The Asian Voice

Alliance politics pays off for Rahul Gandhi's party in Karnataka: Daily Star columnist

In the commentary, the writer says the win, however, is not good enough for the party to make a comeback in the 2019 general election.

Rahul Gandhi, president of India's main opposition Congress party, addresses his supporters during a rally at Ramlila ground in New Delhi, India on April 29, 2018. PHOTO: REUTERS

NEW DELHI (THE DAILY STAR/ASIA NEWS NETWORK) - Can the collapse of the three-day-old Bharatiya Janata Party (BJP) government in Karnataka mark a turnaround in Rahul Gandhi-led Congress party ahead of fresh national elections early next year?

Ever since the party was voted out of power in India after a decade-long unbroken rule in the last general elections in 2014, the Congress has been battered by a series of defeats in state elections one after another bringing it face to face with what many considered an existential crisis.

From being in power in 17 states four years ago, it now rules just three states as the BJP under the leadership of Prime Minister Narendra Modi stream-rolled all opposition parties in poll after poll.

True, the Congress has been voted out of power in Karnataka elections held on May 12. But Congress has clearly outwitted BJP by showing alacrity and flexibility in making the best out of its electoral defeat.

The party was quick to sense its defeat, changed tack and formed a winning post-poll alliance with the regional party Janata Dal (Secular) even as the results were pouring in.

Secondly, the party managed to whip up a public mood against the state governor's decision to invite BJP first to form government and moved the Supreme Court to check it.

While the apex court did not stand in the way of installation of the BJP government, it drastically cut down the timeline given for Yeddyurappa to test his majority from 15 days to 24 hours.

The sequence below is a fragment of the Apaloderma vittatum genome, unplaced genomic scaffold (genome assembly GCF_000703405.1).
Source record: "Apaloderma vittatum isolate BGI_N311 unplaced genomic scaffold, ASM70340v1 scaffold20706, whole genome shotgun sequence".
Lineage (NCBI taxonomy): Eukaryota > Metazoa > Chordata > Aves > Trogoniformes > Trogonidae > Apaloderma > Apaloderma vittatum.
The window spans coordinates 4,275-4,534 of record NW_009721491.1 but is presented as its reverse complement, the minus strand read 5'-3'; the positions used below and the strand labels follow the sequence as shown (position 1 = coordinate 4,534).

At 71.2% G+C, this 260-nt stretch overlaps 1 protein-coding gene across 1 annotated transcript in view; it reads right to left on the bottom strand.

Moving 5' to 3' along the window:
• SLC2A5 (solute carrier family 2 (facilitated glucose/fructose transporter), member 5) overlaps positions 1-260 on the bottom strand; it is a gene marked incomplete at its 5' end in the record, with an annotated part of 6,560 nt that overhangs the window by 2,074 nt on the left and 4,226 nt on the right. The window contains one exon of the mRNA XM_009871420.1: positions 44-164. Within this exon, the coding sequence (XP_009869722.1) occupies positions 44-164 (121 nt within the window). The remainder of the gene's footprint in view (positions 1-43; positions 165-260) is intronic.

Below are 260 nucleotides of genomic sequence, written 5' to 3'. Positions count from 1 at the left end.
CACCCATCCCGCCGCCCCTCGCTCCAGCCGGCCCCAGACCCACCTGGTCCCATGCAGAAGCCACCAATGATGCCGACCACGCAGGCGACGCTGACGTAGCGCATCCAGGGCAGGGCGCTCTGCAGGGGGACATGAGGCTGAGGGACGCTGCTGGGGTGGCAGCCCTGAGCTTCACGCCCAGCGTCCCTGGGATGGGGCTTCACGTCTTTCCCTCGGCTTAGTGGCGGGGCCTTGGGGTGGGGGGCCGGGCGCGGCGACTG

That was an important legal victory for Congress which feared that the 15-day timeline could be used by BJP to try to engineer splits in opposition ranks to bolster its numerical strength and reach the majority mark.

Thirdly, the party kept its entire flock of legislators intact from possible poaching attempts forcing Yeddyurappa to quit even before facing the majority test.

No doubt, Congress has learnt its lessons from its laidback approach in the past in the politics of striking timely winning alliances which saw power slipping from the party's grasp in the western state of Goa in 2017 and northeastern states of Manipur and Meghalaya earlier this year despite finishing on top in the elections there.

A nimble-footed BJP succeeded in coalition-building on time to put itself in power in Goa, Manipur and Meghalaya.

Karnataka saw a different and politically smart Congress in beating BJP in the game of alliance politics when the elections produce fractured mandates.

The speed with which Congress extended support to Janata Dal (S) to form government in Karnataka stunned BJP which was smug in its belief that it would secure majority on its own.

The Congress went for the kill to stop BJP much before the vote-count was completed.

The Congress needs to maintain this newfound zeal for crafting coalition as elections in three more states - Madhya Pradesh, Chhattisgarh and Rajasthan - are due later this year.

All these three states are now ruled by BJP and the outcome of the elections there and political reflexes of both BJP and Congress will set the mood of the 2019 parliamentary polls.

True, the Congress is not new to coalition politics as it has successfully headed the United Progressive Alliance for a decade since 2004.